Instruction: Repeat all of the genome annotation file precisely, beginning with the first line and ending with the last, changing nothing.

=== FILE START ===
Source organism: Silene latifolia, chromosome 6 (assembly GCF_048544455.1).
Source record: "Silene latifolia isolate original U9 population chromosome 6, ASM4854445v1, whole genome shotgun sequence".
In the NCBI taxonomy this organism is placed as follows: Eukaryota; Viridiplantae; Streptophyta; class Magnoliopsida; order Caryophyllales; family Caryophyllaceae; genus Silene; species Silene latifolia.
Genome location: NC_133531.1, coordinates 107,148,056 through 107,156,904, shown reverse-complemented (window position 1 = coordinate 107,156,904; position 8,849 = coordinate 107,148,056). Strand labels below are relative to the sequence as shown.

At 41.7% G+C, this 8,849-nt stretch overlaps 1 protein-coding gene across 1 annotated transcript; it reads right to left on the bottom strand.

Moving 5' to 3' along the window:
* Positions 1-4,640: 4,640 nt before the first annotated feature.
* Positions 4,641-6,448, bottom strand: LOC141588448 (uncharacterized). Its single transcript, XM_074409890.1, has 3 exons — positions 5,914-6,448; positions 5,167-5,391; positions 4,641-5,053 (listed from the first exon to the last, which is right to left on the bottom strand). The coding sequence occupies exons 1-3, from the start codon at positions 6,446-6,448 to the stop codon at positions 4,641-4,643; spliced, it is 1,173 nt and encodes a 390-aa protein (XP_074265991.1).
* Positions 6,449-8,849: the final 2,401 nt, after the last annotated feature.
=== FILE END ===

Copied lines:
Source organism: Silene latifolia, chromosome 6 (assembly GCF_048544455.1).
Source record: "Silene latifolia isolate original U9 population chromosome 6, ASM4854445v1, whole genome shotgun sequence".
In the NCBI taxonomy this organism is placed as follows: Eukaryota; Viridiplantae; Streptophyta; class Magnoliopsida; order Caryophyllales; family Caryophyllaceae; genus Silene; species Silene latifolia.
Genome location: NC_133531.1, coordinates 107,148,056 through 107,156,904, shown reverse-complemented (window position 1 = coordinate 107,156,904; position 8,849 = coordinate 107,148,056). Strand labels below are relative to the sequence as shown.

At 41.7% G+C, this 8,849-nt stretch overlaps 1 protein-coding gene across 1 annotated transcript; it reads right to left on the bottom strand.

Moving 5' to 3' along the window:
* Positions 1-4,640: 4,640 nt before the first annotated feature.
* Positions 4,641-6,448, bottom strand: LOC141588448 (uncharacterized). Its single transcript, XM_074409890.1, has 3 exons — positions 5,914-6,448; positions 5,167-5,391; positions 4,641-5,053 (listed from the first exon to the last, which is right to left on the bottom strand). The coding sequence occupies exons 1-3, from the start codon at positions 6,446-6,448 to the stop codon at positions 4,641-4,643; spliced, it is 1,173 nt and encodes a 390-aa protein (XP_074265991.1).
* Positions 6,449-8,849: the final 2,401 nt, after the last annotated feature.